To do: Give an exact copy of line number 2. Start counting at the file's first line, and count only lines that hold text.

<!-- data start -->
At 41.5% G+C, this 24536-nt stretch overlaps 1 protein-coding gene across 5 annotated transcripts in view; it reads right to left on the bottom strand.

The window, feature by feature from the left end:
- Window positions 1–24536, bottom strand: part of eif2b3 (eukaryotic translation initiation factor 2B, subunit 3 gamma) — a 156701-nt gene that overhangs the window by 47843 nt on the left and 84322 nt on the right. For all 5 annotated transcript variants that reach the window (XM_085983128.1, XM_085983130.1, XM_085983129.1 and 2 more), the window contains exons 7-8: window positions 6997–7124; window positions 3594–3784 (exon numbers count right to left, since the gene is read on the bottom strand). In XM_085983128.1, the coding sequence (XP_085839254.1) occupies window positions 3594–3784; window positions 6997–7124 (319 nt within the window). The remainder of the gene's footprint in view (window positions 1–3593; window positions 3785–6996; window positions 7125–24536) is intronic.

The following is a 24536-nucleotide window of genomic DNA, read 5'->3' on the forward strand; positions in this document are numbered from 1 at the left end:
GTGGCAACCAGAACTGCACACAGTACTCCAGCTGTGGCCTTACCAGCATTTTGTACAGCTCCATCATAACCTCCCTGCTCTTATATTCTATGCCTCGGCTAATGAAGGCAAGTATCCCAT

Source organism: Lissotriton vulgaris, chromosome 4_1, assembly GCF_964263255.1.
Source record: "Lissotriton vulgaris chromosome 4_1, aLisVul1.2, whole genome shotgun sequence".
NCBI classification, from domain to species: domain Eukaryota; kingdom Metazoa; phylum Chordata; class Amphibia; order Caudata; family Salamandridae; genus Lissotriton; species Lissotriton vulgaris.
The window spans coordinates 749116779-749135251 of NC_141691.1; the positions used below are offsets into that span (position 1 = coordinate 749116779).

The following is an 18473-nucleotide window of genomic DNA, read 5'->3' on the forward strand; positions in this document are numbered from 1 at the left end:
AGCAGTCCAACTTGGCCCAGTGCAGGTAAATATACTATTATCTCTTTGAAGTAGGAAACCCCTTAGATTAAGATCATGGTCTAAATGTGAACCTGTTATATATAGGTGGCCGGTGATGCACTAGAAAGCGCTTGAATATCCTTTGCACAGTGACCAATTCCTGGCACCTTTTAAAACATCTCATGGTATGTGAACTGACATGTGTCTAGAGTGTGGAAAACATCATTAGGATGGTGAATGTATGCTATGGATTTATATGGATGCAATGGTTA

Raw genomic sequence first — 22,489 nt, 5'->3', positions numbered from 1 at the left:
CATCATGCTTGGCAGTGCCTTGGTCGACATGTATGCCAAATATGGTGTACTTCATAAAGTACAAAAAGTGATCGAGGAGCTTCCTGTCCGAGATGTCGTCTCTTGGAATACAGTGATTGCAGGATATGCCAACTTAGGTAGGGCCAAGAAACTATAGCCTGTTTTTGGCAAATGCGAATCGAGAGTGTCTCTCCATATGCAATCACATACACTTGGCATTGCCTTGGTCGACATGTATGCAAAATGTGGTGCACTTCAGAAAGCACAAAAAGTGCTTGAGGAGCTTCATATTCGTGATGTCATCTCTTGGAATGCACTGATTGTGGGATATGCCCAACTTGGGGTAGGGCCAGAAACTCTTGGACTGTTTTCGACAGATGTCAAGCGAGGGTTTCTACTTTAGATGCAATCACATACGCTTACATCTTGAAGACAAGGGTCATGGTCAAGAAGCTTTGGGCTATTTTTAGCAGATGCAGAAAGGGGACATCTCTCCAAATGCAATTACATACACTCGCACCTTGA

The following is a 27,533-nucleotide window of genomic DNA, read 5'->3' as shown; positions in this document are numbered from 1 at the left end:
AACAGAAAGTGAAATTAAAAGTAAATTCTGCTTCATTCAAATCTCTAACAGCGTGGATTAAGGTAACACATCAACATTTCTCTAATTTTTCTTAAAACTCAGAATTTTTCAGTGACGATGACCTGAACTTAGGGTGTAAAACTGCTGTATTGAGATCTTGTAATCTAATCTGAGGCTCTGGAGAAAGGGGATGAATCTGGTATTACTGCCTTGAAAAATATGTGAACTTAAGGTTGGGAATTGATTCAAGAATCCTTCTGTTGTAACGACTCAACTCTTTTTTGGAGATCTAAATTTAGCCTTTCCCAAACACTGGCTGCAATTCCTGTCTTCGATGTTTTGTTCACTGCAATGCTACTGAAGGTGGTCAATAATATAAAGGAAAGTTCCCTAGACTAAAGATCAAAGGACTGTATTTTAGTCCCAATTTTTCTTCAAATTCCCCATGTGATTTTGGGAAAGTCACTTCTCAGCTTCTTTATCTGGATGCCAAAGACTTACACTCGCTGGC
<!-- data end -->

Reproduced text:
The window, feature by feature from the left end: